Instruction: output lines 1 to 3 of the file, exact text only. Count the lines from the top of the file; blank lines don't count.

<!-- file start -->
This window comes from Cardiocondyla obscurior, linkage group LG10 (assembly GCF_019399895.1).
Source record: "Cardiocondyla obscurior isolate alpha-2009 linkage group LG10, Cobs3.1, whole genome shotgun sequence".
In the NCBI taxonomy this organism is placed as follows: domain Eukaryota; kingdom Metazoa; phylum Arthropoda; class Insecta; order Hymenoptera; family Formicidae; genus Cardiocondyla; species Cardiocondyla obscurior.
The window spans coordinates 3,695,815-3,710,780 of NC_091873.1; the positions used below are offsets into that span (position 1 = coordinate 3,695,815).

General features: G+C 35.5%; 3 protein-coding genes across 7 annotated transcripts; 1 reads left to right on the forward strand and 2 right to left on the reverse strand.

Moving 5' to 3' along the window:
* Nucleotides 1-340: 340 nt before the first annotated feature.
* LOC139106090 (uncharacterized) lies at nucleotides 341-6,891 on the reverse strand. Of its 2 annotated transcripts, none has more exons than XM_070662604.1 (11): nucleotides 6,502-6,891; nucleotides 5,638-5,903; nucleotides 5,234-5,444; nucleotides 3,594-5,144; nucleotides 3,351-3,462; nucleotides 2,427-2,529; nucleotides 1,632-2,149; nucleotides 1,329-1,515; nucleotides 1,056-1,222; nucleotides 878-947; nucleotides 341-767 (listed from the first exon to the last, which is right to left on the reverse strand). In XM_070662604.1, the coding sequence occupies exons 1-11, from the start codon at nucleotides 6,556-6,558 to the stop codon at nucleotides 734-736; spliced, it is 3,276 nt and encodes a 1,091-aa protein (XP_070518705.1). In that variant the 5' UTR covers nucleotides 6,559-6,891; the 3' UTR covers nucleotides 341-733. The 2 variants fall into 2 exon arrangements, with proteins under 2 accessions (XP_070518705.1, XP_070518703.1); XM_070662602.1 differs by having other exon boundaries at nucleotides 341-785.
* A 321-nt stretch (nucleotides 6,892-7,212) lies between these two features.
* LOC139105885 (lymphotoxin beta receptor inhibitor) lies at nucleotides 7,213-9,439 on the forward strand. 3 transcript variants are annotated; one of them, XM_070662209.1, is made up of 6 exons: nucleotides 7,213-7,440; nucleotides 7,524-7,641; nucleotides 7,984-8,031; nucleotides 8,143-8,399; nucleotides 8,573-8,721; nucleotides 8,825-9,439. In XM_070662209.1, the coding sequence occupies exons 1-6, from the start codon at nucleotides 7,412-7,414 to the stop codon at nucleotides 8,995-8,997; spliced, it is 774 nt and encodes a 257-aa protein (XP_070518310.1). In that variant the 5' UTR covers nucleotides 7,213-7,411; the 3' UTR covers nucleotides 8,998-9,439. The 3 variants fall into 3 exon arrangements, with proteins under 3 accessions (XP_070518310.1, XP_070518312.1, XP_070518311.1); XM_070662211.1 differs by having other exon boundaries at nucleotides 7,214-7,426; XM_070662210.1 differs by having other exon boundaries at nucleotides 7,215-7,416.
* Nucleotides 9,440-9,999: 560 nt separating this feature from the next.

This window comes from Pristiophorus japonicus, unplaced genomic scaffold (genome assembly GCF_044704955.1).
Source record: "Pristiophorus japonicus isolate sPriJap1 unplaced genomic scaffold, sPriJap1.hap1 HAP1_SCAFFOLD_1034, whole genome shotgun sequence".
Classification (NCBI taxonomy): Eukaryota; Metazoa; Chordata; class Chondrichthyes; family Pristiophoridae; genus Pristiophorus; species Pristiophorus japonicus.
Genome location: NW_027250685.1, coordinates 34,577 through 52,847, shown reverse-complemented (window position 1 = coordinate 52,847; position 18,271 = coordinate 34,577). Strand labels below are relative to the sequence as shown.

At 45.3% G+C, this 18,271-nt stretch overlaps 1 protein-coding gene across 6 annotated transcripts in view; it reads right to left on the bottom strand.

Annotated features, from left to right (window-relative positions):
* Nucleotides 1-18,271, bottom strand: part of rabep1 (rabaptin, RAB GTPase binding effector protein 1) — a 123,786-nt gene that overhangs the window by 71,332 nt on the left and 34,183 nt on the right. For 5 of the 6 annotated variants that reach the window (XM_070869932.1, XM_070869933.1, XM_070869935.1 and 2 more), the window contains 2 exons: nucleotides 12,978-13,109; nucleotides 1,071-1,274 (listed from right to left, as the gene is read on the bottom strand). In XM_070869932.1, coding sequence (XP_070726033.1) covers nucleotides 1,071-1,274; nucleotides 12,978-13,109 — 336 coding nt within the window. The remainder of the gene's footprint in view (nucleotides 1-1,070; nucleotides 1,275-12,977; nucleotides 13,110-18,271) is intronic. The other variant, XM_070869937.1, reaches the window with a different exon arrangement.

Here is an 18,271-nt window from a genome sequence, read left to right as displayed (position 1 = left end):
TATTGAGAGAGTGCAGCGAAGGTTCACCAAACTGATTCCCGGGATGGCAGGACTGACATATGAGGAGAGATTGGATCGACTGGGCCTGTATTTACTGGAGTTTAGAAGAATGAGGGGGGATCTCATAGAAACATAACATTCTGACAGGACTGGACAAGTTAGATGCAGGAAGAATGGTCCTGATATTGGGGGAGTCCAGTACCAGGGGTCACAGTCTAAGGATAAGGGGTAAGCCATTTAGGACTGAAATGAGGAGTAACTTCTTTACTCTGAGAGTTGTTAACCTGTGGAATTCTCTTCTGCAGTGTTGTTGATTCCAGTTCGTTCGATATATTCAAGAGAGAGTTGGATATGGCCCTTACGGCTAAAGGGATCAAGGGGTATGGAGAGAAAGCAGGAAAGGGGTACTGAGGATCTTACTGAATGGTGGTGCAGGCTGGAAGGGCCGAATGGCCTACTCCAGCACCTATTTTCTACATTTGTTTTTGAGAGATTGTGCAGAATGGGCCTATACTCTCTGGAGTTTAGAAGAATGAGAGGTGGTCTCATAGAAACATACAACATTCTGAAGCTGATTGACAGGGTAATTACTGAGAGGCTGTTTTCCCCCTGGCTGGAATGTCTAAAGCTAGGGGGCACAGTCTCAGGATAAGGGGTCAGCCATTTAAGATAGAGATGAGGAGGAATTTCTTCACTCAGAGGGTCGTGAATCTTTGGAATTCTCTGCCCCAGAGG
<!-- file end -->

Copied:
This window comes from Cardiocondyla obscurior, linkage group LG10 (assembly GCF_019399895.1).
Source record: "Cardiocondyla obscurior isolate alpha-2009 linkage group LG10, Cobs3.1, whole genome shotgun sequence".
In the NCBI taxonomy this organism is placed as follows: domain Eukaryota; kingdom Metazoa; phylum Arthropoda; class Insecta; order Hymenoptera; family Formicidae; genus Cardiocondyla; species Cardiocondyla obscurior.